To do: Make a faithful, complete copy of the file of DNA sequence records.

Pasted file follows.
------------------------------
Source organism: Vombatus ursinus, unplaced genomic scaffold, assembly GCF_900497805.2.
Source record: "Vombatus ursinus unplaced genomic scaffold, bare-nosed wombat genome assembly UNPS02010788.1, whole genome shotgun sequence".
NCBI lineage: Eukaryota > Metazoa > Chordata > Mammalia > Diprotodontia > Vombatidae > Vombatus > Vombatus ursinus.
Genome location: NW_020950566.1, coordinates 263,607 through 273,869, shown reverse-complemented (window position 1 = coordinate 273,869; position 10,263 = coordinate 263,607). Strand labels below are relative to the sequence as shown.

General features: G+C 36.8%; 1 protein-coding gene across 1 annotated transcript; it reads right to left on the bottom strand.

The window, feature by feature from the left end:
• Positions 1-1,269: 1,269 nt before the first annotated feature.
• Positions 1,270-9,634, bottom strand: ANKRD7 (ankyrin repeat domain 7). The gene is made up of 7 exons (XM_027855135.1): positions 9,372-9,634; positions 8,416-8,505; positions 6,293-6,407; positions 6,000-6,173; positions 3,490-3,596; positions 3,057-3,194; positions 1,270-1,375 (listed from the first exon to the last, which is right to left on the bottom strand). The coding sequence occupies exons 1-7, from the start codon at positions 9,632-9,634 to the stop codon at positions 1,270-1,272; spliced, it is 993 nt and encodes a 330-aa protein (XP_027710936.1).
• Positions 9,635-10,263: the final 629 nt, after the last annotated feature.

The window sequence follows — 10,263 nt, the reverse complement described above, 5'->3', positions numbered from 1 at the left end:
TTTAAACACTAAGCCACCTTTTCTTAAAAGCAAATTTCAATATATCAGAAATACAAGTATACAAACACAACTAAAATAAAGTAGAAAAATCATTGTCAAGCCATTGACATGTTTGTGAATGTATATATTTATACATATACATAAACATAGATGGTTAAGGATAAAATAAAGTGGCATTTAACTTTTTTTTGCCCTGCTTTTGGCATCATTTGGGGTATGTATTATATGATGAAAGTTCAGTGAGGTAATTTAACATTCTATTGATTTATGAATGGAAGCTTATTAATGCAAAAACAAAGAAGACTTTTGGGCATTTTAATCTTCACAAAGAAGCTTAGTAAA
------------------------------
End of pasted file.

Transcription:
Source organism: Vombatus ursinus, unplaced genomic scaffold, assembly GCF_900497805.2.
Source record: "Vombatus ursinus unplaced genomic scaffold, bare-nosed wombat genome assembly UNPS02010788.1, whole genome shotgun sequence".
NCBI lineage: Eukaryota > Metazoa > Chordata > Mammalia > Diprotodontia > Vombatidae > Vombatus > Vombatus ursinus.
Genome location: NW_020950566.1, coordinates 263,607 through 273,869, shown reverse-complemented (window position 1 = coordinate 273,869; position 10,263 = coordinate 263,607). Strand labels below are relative to the sequence as shown.

General features: G+C 36.8%; 1 protein-coding gene across 1 annotated transcript; it reads right to left on the bottom strand.

The window, feature by feature from the left end:
• Positions 1-1,269: 1,269 nt before the first annotated feature.
• Positions 1,270-9,634, bottom strand: ANKRD7 (ankyrin repeat domain 7). The gene is made up of 7 exons (XM_027855135.1): positions 9,372-9,634; positions 8,416-8,505; positions 6,293-6,407; positions 6,000-6,173; positions 3,490-3,596; positions 3,057-3,194; positions 1,270-1,375 (listed from the first exon to the last, which is right to left on the bottom strand). The coding sequence occupies exons 1-7, from the start codon at positions 9,632-9,634 to the stop codon at positions 1,270-1,272; spliced, it is 993 nt and encodes a 330-aa protein (XP_027710936.1).
• Positions 9,635-10,263: the final 629 nt, after the last annotated feature.

The window sequence follows — 10,263 nt, the reverse complement described above, 5'->3', positions numbered from 1 at the left end:
TTTAAACACTAAGCCACCTTTTCTTAAAAGCAAATTTCAATATATCAGAAATACAAGTATACAAACACAACTAAAATAAAGTAGAAAAATCATTGTCAAGCCATTGACATGTTTGTGAATGTATATATTTATACATATACATAAACATAGATGGTTAAGGATAAAATAAAGTGGCATTTAACTTTTTTTTGCCCTGCTTTTGGCATCATTTGGGGTATGTATTATATGATGAAAGTTCAGTGAGGTAATTTAACATTCTATTGATTTATGAATGGAAGCTTATTAATGCAAAAACAAAGAAGACTTTTGGGCATTTTAATCTTCACAAAGAAGCTTAGTAAA